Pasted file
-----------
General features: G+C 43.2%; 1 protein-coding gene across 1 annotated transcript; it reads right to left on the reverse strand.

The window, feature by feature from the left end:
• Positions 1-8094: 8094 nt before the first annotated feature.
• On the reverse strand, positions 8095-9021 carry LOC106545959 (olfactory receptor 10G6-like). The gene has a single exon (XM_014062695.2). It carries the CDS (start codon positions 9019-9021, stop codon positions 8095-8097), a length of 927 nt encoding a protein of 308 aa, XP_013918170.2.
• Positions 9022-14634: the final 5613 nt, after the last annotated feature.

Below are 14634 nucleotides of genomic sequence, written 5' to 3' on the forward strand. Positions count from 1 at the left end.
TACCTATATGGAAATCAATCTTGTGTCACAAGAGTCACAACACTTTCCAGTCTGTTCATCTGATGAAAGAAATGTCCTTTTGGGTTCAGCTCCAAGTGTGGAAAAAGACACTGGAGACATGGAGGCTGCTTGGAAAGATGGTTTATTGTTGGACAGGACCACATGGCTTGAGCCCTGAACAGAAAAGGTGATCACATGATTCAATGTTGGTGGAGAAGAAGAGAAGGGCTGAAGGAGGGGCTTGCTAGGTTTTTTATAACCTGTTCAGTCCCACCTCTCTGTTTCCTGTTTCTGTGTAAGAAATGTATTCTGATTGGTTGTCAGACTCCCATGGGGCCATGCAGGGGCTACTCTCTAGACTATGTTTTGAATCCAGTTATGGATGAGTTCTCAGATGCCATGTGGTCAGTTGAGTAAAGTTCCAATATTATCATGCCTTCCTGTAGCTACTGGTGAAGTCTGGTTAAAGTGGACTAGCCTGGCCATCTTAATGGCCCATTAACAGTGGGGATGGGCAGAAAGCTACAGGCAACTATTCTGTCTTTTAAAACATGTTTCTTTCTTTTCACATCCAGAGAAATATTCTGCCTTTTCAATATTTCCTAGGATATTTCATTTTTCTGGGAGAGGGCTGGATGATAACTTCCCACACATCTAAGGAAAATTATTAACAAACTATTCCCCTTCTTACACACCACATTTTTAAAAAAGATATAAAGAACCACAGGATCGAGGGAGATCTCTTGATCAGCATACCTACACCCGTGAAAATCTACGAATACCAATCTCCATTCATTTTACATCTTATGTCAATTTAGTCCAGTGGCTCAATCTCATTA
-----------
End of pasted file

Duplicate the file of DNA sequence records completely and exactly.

General features: G+C 43.2%; 1 protein-coding gene across 1 annotated transcript; it reads right to left on the reverse strand.

The window, feature by feature from the left end:
• Positions 1-8094: 8094 nt before the first annotated feature.
• On the reverse strand, positions 8095-9021 carry LOC106545959 (olfactory receptor 10G6-like). The gene has a single exon (XM_014062695.2). It carries the CDS (start codon positions 9019-9021, stop codon positions 8095-8097), a length of 927 nt encoding a protein of 308 aa, XP_013918170.2.
• Positions 9022-14634: the final 5613 nt, after the last annotated feature.

Below are 14634 nucleotides of genomic sequence, written 5' to 3' on the forward strand. Positions count from 1 at the left end.
TACCTATATGGAAATCAATCTTGTGTCACAAGAGTCACAACACTTTCCAGTCTGTTCATCTGATGAAAGAAATGTCCTTTTGGGTTCAGCTCCAAGTGTGGAAAAAGACACTGGAGACATGGAGGCTGCTTGGAAAGATGGTTTATTGTTGGACAGGACCACATGGCTTGAGCCCTGAACAGAAAAGGTGATCACATGATTCAATGTTGGTGGAGAAGAAGAGAAGGGCTGAAGGAGGGGCTTGCTAGGTTTTTTATAACCTGTTCAGTCCCACCTCTCTGTTTCCTGTTTCTGTGTAAGAAATGTATTCTGATTGGTTGTCAGACTCCCATGGGGCCATGCAGGGGCTACTCTCTAGACTATGTTTTGAATCCAGTTATGGATGAGTTCTCAGATGCCATGTGGTCAGTTGAGTAAAGTTCCAATATTATCATGCCTTCCTGTAGCTACTGGTGAAGTCTGGTTAAAGTGGACTAGCCTGGCCATCTTAATGGCCCATTAACAGTGGGGATGGGCAGAAAGCTACAGGCAACTATTCTGTCTTTTAAAACATGTTTCTTTCTTTTCACATCCAGAGAAATATTCTGCCTTTTCAATATTTCCTAGGATATTTCATTTTTCTGGGAGAGGGCTGGATGATAACTTCCCACACATCTAAGGAAAATTATTAACAAACTATTCCCCTTCTTACACACCACATTTTTAAAAAAGATATAAAGAACCACAGGATCGAGGGAGATCTCTTGATCAGCATACCTACACCCGTGAAAATCTACGAATACCAATCTCCATTCATTTTACATCTTATGTCAATTTAGTCCAGTGGCTCAATCTCATTA